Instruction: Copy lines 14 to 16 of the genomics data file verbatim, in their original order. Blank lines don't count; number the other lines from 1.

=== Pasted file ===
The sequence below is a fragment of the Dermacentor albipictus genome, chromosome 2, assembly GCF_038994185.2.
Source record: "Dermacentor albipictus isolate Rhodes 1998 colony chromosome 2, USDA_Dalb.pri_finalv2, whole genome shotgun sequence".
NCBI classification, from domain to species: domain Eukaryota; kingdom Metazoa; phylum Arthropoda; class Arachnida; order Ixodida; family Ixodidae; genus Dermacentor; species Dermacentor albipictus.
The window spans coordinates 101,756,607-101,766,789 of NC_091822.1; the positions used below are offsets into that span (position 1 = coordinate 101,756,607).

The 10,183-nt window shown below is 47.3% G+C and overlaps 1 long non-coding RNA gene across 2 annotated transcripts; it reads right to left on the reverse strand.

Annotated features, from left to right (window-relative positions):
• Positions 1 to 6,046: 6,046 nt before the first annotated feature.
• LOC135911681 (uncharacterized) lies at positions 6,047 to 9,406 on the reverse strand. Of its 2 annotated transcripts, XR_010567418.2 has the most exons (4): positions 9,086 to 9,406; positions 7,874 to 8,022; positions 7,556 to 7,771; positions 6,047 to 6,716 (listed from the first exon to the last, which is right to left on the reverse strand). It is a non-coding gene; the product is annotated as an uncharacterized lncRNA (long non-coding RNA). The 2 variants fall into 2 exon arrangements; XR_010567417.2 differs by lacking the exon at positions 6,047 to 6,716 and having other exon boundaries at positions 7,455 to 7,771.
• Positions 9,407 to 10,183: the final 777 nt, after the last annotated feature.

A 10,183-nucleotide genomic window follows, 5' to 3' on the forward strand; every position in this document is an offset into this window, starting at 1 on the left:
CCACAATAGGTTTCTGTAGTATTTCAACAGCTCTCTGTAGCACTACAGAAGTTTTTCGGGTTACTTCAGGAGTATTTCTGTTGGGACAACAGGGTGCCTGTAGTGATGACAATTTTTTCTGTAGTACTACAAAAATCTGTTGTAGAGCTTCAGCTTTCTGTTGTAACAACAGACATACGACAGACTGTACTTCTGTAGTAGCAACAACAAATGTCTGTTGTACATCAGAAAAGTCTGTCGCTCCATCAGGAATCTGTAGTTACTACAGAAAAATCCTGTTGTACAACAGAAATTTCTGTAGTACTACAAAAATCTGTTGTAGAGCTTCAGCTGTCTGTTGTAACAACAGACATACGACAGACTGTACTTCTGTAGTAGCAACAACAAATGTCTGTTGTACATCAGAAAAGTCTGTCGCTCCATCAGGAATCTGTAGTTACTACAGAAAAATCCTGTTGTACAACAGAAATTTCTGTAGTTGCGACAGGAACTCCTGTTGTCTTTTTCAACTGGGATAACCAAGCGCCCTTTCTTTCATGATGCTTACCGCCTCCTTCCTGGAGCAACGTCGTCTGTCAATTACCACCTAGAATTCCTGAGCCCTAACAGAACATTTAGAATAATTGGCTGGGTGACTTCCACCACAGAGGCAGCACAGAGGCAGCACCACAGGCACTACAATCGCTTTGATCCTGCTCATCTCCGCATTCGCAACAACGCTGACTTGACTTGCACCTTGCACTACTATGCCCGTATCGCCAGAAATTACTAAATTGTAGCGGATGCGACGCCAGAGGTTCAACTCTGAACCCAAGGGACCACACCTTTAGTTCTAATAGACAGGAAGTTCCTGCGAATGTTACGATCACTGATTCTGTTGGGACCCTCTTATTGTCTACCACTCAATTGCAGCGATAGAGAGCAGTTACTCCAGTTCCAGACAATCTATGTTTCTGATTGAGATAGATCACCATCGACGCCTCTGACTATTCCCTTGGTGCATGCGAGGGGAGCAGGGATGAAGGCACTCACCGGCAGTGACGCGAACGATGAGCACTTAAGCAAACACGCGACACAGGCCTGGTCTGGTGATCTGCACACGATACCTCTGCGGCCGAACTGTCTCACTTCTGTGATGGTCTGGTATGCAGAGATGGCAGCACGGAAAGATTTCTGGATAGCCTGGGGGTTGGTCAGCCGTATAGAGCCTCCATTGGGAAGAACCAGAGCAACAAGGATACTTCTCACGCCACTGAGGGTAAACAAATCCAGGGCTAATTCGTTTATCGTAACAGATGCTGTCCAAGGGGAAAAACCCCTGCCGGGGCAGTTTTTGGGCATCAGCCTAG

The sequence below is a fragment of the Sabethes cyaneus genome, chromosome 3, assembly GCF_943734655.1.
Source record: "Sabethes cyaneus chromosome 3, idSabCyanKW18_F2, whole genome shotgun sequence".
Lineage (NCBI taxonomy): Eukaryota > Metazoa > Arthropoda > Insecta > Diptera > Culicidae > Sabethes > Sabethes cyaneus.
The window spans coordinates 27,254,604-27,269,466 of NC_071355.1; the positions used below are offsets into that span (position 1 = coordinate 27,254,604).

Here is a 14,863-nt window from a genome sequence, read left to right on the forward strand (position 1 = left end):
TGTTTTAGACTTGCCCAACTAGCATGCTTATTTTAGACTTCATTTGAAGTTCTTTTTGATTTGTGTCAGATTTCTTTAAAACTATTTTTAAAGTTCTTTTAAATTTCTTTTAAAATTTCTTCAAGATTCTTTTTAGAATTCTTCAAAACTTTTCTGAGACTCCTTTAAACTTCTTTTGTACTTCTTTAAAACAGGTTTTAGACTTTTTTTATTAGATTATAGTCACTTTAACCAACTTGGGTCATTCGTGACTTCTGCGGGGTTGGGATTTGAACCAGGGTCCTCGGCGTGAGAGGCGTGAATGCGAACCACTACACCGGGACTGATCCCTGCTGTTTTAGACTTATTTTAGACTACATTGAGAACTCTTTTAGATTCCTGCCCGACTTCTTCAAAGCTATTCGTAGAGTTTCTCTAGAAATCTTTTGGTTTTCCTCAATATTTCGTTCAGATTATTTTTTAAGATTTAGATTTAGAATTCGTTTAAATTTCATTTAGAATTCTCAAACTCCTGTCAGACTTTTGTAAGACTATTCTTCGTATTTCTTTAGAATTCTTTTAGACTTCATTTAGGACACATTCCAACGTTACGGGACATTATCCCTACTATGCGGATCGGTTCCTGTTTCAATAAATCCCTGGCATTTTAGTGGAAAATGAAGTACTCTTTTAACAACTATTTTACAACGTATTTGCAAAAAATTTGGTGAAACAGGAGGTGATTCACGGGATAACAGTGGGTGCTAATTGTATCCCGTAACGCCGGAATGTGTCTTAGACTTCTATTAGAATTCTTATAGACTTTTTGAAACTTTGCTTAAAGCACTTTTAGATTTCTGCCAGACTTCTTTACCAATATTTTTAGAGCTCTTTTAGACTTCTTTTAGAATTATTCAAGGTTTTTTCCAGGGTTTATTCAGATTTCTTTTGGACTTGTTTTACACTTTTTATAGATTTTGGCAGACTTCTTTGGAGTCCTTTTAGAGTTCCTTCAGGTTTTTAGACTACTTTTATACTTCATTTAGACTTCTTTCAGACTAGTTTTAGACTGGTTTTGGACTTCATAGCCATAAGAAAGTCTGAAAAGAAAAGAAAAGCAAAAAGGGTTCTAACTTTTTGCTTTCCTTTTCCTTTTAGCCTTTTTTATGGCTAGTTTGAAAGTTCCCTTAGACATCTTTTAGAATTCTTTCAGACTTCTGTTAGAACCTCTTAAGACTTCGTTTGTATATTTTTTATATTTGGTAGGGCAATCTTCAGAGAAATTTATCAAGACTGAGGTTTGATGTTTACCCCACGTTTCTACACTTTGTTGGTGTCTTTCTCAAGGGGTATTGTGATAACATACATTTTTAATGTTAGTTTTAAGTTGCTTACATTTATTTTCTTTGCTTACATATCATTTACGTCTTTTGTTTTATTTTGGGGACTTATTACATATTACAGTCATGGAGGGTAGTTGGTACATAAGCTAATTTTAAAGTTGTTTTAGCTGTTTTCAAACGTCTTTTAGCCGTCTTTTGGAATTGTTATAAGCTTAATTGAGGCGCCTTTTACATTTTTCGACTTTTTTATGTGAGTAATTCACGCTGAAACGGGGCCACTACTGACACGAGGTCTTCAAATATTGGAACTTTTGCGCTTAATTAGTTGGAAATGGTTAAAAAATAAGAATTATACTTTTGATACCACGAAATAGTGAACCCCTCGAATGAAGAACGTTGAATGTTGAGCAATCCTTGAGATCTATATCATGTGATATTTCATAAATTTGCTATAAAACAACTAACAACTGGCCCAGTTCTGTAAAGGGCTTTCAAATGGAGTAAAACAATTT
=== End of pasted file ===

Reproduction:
Lineage (NCBI taxonomy): Eukaryota > Metazoa > Arthropoda > Insecta > Diptera > Culicidae > Sabethes > Sabethes cyaneus.
The window spans coordinates 27,254,604-27,269,466 of NC_071355.1; the positions used below are offsets into that span (position 1 = coordinate 27,254,604).

Here is a 14,863-nt window from a genome sequence, read left to right on the forward strand (position 1 = left end):